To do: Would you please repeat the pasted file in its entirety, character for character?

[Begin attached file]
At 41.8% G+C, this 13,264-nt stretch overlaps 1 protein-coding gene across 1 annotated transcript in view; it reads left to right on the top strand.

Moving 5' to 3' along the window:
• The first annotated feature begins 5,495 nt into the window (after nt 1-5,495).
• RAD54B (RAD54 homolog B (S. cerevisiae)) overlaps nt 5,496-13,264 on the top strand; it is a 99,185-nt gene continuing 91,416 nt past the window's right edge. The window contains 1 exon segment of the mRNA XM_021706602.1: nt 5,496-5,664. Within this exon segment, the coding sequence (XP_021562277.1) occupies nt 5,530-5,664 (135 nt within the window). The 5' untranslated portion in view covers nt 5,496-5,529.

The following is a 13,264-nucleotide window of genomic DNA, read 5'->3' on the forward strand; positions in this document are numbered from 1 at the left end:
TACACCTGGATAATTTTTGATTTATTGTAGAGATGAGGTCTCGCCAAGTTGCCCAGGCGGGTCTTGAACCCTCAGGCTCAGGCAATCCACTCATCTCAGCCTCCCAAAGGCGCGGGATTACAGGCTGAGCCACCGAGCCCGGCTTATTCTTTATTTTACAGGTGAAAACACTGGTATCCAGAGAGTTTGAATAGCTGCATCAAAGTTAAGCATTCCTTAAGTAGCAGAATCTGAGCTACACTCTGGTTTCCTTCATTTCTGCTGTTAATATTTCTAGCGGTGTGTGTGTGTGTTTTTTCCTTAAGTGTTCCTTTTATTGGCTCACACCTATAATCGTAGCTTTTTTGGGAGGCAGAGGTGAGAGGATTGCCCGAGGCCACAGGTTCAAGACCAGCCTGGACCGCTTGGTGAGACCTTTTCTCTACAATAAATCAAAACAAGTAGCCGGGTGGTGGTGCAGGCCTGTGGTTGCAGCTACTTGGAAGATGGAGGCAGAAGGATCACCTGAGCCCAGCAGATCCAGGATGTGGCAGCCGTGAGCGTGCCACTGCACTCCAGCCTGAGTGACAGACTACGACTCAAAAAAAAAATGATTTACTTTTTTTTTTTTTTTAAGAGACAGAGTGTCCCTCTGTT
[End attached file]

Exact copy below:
At 41.8% G+C, this 13,264-nt stretch overlaps 1 protein-coding gene across 1 annotated transcript in view; it reads left to right on the top strand.

Moving 5' to 3' along the window:
• The first annotated feature begins 5,495 nt into the window (after nt 1-5,495).
• RAD54B (RAD54 homolog B (S. cerevisiae)) overlaps nt 5,496-13,264 on the top strand; it is a 99,185-nt gene continuing 91,416 nt past the window's right edge. The window contains 1 exon segment of the mRNA XM_021706602.1: nt 5,496-5,664. Within this exon segment, the coding sequence (XP_021562277.1) occupies nt 5,530-5,664 (135 nt within the window). The 5' untranslated portion in view covers nt 5,496-5,529.

The following is a 13,264-nucleotide window of genomic DNA, read 5'->3' on the forward strand; positions in this document are numbered from 1 at the left end:
TACACCTGGATAATTTTTGATTTATTGTAGAGATGAGGTCTCGCCAAGTTGCCCAGGCGGGTCTTGAACCCTCAGGCTCAGGCAATCCACTCATCTCAGCCTCCCAAAGGCGCGGGATTACAGGCTGAGCCACCGAGCCCGGCTTATTCTTTATTTTACAGGTGAAAACACTGGTATCCAGAGAGTTTGAATAGCTGCATCAAAGTTAAGCATTCCTTAAGTAGCAGAATCTGAGCTACACTCTGGTTTCCTTCATTTCTGCTGTTAATATTTCTAGCGGTGTGTGTGTGTGTTTTTTCCTTAAGTGTTCCTTTTATTGGCTCACACCTATAATCGTAGCTTTTTTGGGAGGCAGAGGTGAGAGGATTGCCCGAGGCCACAGGTTCAAGACCAGCCTGGACCGCTTGGTGAGACCTTTTCTCTACAATAAATCAAAACAAGTAGCCGGGTGGTGGTGCAGGCCTGTGGTTGCAGCTACTTGGAAGATGGAGGCAGAAGGATCACCTGAGCCCAGCAGATCCAGGATGTGGCAGCCGTGAGCGTGCCACTGCACTCCAGCCTGAGTGACAGACTACGACTCAAAAAAAAAATGATTTACTTTTTTTTTTTTTTTAAGAGACAGAGTGTCCCTCTGTT